The balance sheet for corn and soybeans doesn’t appear as burdensome as last year following a tumultuous 2019 growing season.
And recent trade deals sparked hopes of major market rallies on the hopes of increased exports.
However, farmers should remain opportunistic sellers on market upswings, according to Shalene Reeves and Aaron Curtis, commodity risk consultants for MID-CO Commodities. Markets could remain a bit range-bound into the 2020 growing season, barring a major weather event or demand shock.
“Although (market) conditions improved from a year ago, I’m not sure they’re quite as encouraging as we thought for prices with the signing of the phase one trade deal (with China),” Reeves said at MID-CO’s annual winter outlook meeting in Bloomington.
“The world market remains well stocked with soybeans,” she noted.
U.S. soybean production fell 20% in 2019 from the previous year’s record, which leaves Brazil set to overtake the U.S. as the world’s leading soy producer this year with a current crop estimate of 123 million metric tons.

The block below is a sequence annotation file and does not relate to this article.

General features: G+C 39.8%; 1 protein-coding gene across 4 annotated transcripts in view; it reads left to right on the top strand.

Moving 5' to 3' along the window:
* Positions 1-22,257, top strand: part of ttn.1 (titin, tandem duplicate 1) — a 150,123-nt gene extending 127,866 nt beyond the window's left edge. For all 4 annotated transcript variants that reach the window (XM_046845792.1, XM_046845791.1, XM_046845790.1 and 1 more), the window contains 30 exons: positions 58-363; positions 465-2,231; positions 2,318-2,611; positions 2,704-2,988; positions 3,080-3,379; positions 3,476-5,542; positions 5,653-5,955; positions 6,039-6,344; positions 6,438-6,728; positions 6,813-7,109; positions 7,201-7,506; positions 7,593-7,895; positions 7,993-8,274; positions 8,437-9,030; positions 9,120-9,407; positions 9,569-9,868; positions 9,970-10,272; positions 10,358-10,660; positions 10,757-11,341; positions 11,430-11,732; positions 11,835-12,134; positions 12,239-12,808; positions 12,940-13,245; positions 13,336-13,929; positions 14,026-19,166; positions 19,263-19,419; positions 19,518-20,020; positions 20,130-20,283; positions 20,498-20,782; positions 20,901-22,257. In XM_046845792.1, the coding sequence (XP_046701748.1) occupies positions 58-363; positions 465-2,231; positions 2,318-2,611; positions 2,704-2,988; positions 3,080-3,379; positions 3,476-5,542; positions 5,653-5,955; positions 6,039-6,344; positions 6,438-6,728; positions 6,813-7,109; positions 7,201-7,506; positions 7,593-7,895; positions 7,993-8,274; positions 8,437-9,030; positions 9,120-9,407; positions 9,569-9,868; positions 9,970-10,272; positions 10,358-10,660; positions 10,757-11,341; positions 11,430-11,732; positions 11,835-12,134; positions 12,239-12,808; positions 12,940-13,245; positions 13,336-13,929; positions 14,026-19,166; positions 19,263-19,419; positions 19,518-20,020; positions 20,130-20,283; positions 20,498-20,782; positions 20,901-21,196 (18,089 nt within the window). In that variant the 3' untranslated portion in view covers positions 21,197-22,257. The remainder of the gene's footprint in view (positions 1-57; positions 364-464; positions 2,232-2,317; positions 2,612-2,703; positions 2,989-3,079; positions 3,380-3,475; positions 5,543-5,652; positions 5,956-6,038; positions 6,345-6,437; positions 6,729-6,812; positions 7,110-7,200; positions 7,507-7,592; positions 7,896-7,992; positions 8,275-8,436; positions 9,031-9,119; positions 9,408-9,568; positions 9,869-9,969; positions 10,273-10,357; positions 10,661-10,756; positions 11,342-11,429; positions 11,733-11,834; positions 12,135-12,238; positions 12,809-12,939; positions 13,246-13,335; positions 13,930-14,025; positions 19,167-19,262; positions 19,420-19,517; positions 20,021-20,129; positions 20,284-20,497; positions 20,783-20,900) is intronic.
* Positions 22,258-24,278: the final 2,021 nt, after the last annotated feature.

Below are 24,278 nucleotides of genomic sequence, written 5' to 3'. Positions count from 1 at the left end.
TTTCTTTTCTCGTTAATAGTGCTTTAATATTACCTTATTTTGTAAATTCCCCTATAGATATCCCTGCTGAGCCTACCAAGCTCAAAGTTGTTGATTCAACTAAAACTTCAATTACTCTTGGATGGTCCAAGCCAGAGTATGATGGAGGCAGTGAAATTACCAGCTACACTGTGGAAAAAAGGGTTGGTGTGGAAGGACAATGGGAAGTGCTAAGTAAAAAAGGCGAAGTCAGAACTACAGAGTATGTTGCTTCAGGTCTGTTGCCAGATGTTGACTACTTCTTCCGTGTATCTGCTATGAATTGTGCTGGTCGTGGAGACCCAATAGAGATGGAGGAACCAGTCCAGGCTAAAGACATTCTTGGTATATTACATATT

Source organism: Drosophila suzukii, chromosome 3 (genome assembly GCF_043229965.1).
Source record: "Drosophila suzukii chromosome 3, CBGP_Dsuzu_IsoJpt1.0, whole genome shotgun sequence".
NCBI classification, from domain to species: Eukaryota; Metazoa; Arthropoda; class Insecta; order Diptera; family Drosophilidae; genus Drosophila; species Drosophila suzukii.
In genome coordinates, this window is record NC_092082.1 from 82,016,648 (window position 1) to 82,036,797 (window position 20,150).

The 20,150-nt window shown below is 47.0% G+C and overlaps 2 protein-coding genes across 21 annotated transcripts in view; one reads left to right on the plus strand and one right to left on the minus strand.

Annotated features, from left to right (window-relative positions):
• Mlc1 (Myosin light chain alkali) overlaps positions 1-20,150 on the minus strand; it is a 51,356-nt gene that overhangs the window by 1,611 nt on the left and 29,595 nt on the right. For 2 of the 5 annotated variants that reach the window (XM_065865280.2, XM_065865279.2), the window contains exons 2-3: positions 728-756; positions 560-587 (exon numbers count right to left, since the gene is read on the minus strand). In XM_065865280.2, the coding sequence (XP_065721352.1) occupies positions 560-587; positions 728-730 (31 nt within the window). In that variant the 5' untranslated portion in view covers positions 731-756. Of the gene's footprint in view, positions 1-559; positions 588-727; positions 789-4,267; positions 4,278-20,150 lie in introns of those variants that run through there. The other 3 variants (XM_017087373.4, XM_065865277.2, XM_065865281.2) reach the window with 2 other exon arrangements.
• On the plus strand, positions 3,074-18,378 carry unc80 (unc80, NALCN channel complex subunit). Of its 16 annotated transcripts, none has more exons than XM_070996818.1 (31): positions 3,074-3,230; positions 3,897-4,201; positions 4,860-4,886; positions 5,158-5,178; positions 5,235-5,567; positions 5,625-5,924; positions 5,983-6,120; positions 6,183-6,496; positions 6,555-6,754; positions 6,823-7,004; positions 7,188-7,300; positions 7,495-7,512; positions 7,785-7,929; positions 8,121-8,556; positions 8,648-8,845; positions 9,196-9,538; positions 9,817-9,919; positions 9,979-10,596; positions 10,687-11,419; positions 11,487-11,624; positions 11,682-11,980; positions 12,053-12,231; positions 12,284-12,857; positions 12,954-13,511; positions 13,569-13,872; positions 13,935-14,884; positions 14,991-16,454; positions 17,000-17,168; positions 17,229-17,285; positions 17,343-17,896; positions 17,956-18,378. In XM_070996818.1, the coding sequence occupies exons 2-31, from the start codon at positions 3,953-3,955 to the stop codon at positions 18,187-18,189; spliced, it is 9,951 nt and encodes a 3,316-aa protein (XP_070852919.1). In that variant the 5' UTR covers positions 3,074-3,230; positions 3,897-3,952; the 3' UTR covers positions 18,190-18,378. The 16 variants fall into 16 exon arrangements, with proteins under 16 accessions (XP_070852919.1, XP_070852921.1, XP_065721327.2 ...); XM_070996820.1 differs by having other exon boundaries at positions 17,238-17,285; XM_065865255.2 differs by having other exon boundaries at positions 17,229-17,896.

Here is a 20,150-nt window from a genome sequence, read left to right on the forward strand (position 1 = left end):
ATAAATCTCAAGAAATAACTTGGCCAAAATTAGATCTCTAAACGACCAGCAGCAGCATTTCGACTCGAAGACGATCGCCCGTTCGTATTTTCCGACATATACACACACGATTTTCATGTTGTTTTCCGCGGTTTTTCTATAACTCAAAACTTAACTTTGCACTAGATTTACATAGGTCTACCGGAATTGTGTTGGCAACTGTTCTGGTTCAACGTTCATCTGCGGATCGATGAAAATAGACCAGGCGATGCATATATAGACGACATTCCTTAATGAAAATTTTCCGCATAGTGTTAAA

U.S. soy stocks decreased 48% in the past year, but the market still faces a large carry-in of 475 million bushels, which helped push the stocks-to-use ratio to its second-highest level in 11 years.
Futures prices subsequently trended recently from $8.95 to $9.30. Futures historically rally in late February, late April and then again around midsummer, said Reeves, who noted farmers still hold about 40% of last year’s soybean crop in storage.
“If the seasonal pattern holds true, there should be some opportunities for rallies,” she said.
Reeves also advised managers at terminals along the Illinois River to target mid-June to move bushels out and avoid carrying old crop into next year due to the planned closing of the river for lock and dam upgrades beginning July 1.
The story remains somewhat similar for corn as farmers hold an estimated 50% of the crop as they wait for better selling opportunities. Curtis believes rallies from $3.95 to $4.05 per bushel would spark more activity.
“The corn stocks-to-use ratio is lower for the fourth year in a row,” Curtis said. “But, from a 2020 risk management standpoint, (early estimates) expect planting of upwards of 94 to 94.5 million corn acres (as prevented plantings return to production). Even if it’s only 92 million, it still looks pretty burdensome.”
There could be opportunities to price a portion of the crop in the weeks ahead.
“We’re approaching a window (of possibly six weeks) in which we could see opportunities for increased (corn) exports as South America is running out of supplies,” Curtis said.
Temporary weakness in the basis could have a long tail, though, due to corn quality issues at some locations. On the flip side, high-quality corn continues to attract premiums.